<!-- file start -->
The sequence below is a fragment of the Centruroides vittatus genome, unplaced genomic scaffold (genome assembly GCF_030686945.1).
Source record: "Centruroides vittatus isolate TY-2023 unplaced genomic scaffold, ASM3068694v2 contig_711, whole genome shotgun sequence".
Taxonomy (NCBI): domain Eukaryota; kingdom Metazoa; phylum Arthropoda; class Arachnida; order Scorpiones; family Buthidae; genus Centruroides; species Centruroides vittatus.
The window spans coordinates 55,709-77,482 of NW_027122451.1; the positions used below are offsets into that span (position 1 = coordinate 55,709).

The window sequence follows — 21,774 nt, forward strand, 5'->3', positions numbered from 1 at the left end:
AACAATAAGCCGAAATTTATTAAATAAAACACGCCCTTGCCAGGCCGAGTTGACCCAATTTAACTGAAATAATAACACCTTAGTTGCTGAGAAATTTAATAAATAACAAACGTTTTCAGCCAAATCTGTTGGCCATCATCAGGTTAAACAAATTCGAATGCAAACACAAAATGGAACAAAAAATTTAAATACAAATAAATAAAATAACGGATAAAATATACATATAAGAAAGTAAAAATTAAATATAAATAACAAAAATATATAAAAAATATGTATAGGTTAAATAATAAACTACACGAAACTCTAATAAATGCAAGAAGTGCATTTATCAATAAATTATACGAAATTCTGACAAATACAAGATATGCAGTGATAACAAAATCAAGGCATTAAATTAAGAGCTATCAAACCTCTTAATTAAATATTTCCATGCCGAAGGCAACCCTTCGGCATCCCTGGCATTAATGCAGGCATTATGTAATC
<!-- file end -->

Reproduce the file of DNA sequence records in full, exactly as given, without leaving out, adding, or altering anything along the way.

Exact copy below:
The sequence below is a fragment of the Centruroides vittatus genome, unplaced genomic scaffold (genome assembly GCF_030686945.1).
Source record: "Centruroides vittatus isolate TY-2023 unplaced genomic scaffold, ASM3068694v2 contig_711, whole genome shotgun sequence".
Taxonomy (NCBI): domain Eukaryota; kingdom Metazoa; phylum Arthropoda; class Arachnida; order Scorpiones; family Buthidae; genus Centruroides; species Centruroides vittatus.
The window spans coordinates 55,709-77,482 of NW_027122451.1; the positions used below are offsets into that span (position 1 = coordinate 55,709).

The window sequence follows — 21,774 nt, forward strand, 5'->3', positions numbered from 1 at the left end:
AACAATAAGCCGAAATTTATTAAATAAAACACGCCCTTGCCAGGCCGAGTTGACCCAATTTAACTGAAATAATAACACCTTAGTTGCTGAGAAATTTAATAAATAACAAACGTTTTCAGCCAAATCTGTTGGCCATCATCAGGTTAAACAAATTCGAATGCAAACACAAAATGGAACAAAAAATTTAAATACAAATAAATAAAATAACGGATAAAATATACATATAAGAAAGTAAAAATTAAATATAAATAACAAAAATATATAAAAAATATGTATAGGTTAAATAATAAACTACACGAAACTCTAATAAATGCAAGAAGTGCATTTATCAATAAATTATACGAAATTCTGACAAATACAAGATATGCAGTGATAACAAAATCAAGGCATTAAATTAAGAGCTATCAAACCTCTTAATTAAATATTTCCATGCCGAAGGCAACCCTTCGGCATCCCTGGCATTAATGCAGGCATTATGTAATC